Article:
SADR Government: “unilateral Moroccan act to claim Western Sahara maritime zones is null and void”

Bir Lehlu, 18 December 2019 (SPS) -  The Sahrawi Arab Democratic Republic (SADR) has considered the unilateral Moroccan act to claim Western Sahara maritime zones as null and void, in a communique made public today.

“It is noted that Morocco’s enabling legislation to claim what can be called a “Saharan maritime area” is not yet in force.  Should it be purported to be brought into effect, the legislation would violate peremptory norms of international law.  Such legislation, being the nature of a territorial claim, would also be a clear breach of the 1991 Settlement Plan to which the United Nations, Morocco and the Frente Polisario as the legitimate representative of the Saharawi people are parties, said the communique.

“This Moroccan act of expansionism will not affect the nature of Western Sahara as a Non-Self-Governing Territory entitle to a proper decolonization process and full independence.”

“Individual persons, governments and corporations are counselled to exercise the greatest possible caution in any matter involving them in or pertaining to Western Sahara, including its ocean area.  Well-established legal precedent and recent cases brought by the Saharawi government illustrate current and long-term risks of accepting or dealing with Morocco in the circumstances of an illegal occupation,” it added. 

The following is the full read of the communique of the SADR Government:

“COMMUNIQUE

Bir Lehlu (18 December 2019) - The government of the Saharawi Arab Democratic Republic (the SADR) notes that recent statements in the media report the advancement or pending implementation of legislation by Morocco to define and claim maritime zones on the coast of occupied Western Sahara. 

The SADR government considers such reports an opportunity to remind the international community, and interested persons and corporations, that the status of Western Sahara and therefore its ocean area have been settled as a matter of international law since 1975.  As the International Court of Justice concluded that year, Morocco has no territorial or other lawful claim to Western Sahara.  It is for this reason that there continues a process of self-determination for the Saharawi people as the original inhabitants of Western Sahara and why no nation-state has recognized Morocco’s claim to Western Sahara or unlawful occupation of the territory, which continues.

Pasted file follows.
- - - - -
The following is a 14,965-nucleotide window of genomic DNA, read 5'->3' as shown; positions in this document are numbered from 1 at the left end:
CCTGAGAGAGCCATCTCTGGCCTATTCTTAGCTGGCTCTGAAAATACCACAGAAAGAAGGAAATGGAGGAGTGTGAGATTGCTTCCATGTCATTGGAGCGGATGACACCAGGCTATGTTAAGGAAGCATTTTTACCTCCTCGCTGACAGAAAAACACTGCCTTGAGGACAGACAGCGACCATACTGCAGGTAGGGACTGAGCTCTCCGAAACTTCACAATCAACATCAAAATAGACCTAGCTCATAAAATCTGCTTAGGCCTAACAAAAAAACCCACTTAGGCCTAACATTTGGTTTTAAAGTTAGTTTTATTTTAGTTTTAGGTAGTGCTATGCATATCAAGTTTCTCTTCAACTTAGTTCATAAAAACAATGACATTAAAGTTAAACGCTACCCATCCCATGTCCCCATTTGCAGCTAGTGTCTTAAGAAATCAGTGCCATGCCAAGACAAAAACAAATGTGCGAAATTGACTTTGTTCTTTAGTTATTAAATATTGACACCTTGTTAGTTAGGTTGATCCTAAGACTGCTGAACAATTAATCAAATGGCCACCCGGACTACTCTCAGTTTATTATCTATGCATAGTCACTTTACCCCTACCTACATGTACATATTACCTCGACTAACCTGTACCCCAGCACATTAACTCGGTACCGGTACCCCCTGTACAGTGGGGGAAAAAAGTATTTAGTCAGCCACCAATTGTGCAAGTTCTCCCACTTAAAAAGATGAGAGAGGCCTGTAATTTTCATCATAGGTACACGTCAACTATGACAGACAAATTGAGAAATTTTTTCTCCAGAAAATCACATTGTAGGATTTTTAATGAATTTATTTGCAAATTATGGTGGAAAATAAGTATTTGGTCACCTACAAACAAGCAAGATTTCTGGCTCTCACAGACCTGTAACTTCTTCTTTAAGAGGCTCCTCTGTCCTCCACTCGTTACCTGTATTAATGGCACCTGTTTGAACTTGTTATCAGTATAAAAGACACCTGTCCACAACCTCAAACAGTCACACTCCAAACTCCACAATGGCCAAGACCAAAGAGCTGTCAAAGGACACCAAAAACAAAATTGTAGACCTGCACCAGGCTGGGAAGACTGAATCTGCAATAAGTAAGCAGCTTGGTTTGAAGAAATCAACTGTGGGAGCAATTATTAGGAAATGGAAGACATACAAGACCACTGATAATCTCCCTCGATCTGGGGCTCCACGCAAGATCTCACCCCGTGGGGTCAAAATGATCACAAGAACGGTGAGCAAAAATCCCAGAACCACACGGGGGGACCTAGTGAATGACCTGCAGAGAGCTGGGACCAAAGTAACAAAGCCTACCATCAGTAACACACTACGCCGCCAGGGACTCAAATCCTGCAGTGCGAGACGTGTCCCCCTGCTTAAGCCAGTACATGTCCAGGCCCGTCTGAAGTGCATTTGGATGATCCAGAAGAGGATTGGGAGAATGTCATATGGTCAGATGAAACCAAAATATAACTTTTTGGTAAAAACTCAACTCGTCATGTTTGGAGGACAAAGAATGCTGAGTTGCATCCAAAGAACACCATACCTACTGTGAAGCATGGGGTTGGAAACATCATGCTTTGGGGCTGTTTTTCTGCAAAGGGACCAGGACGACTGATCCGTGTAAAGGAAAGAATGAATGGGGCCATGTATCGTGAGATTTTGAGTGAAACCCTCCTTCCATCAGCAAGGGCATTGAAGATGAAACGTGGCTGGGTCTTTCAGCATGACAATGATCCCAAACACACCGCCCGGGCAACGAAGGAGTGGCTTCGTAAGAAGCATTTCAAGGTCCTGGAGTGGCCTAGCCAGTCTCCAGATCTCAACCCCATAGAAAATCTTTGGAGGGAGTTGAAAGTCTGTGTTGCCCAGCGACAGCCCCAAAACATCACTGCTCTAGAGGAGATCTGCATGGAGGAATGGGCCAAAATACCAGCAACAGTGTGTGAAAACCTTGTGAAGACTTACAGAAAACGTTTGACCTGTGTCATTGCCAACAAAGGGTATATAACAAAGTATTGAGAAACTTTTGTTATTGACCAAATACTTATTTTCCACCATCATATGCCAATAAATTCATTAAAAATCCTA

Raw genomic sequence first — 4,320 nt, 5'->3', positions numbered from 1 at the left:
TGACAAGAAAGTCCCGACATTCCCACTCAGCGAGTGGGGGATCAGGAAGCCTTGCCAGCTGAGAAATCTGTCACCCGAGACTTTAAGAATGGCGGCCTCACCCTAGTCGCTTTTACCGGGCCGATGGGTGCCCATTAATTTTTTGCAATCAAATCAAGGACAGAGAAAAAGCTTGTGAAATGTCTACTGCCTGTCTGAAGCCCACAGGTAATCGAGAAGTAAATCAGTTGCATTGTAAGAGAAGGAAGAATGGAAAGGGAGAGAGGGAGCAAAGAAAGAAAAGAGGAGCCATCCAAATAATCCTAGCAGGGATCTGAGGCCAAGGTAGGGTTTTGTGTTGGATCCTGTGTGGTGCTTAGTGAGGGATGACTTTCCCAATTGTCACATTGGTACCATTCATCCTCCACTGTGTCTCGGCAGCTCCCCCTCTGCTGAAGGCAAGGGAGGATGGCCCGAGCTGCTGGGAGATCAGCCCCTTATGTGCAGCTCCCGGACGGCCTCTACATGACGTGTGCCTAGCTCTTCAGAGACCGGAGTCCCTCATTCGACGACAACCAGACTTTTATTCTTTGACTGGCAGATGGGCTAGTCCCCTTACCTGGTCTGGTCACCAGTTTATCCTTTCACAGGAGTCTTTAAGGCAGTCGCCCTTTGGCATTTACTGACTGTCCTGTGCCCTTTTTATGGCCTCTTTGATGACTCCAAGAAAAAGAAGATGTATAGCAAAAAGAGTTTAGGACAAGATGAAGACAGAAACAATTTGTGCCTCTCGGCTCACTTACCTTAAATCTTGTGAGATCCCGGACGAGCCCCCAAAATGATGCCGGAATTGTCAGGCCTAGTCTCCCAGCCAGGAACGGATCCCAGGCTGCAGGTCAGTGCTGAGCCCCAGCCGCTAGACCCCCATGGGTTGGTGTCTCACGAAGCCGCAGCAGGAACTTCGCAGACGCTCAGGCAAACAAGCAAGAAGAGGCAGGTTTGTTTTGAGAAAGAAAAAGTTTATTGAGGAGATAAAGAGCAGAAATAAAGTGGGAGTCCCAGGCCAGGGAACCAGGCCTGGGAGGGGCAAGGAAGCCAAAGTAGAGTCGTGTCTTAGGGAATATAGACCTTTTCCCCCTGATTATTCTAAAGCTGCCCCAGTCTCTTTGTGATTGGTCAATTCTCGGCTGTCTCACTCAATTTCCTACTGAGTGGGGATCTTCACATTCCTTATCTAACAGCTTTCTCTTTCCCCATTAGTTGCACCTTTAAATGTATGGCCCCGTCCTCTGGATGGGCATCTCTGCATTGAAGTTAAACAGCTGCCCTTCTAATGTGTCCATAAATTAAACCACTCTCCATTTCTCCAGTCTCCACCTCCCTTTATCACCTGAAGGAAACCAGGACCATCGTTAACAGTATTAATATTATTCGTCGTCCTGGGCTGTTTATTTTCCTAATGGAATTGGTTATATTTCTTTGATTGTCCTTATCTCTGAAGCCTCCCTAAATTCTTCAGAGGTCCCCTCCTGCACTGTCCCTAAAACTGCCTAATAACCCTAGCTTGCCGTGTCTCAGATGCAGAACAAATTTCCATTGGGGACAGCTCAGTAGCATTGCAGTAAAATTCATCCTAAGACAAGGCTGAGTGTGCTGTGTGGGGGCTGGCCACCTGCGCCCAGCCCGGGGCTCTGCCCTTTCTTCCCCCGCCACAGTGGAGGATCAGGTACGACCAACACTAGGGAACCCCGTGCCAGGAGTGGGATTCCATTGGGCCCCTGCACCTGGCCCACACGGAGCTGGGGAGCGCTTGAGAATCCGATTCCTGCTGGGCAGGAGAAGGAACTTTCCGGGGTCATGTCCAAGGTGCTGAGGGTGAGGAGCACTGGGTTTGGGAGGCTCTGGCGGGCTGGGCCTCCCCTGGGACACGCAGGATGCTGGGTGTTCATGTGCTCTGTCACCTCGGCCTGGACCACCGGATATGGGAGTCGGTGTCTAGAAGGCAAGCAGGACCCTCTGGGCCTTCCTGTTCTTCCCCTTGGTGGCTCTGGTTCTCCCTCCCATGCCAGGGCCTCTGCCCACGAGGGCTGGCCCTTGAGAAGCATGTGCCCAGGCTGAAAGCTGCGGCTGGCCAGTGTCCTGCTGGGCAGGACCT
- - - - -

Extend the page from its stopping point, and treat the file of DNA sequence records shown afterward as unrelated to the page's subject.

It is noted that Morocco’s enabling legislation to claim what can be called a “Saharan maritime area” is not yet in force.  Should it be purported to be brought into effect, the legislation would violate peremptory norms of international law.  Such legislation, being the nature of a territorial claim, would also be a clear breach of the 1991 Settlement Plan to which the United Nations, Morocco and the Frente Polisario as the legitimate representative of the Saharawi people are parties.

This unilateral Moroccan act to claim Western Sahara maritime zones is null and void, has no legal validity and is not worth the paper it’s written on.

This Moroccan act of expansionism will not affect the nature of Western Sahara as a Non-Self-Governing Territory entitle to a proper decolonization process and full independence.

Morocco’s attempt to impose a fait accompli on its neighbours will ultimately fail as the Saharawi people are determined to achieve their rights and end colonialism in the area.  The SADR Government is willing to negotiate with all its neighbours in a just and transparent manner its maritime borders in order to arrive at a mutually acceptable outcome that will serve the interests of all the nations and peoples of the region particularly our friends in the Canary Islands.

The SADR government is mindful that various courts and tribunals have in recent years affirmed that Western Sahara is not a part of Morocco, South Africa’s High Court in a 2017 decision observing the territory to be occupied by the use of armed force.  Furthermore, the European Court of Justice has on numerous occasions affirmed that Western Sahara is a territory that is 'distinct and separate' from Morocco.

Individual persons, governments and corporations are counselled to exercise the greatest possible caution in any matter involving them in or pertaining to Western Sahara, including its ocean area.  Well-established legal precedent and recent cases brought by the Saharawi government illustrate current and long-term risks of accepting or dealing with Morocco in the circumstances of an illegal occupation. 

The SADR government also recalls that it has enacted legislation for a sovereign Saharan maritime area - including a 12 nautical mile territorial sea and a 200 nautical mile exclusive economic zone - in 2009.  In addition, a 2018 statute applies without restriction to the Saharan maritime area and its resources, the SADR Natural Resources Sovereignty Act. (SPS)

062/SPS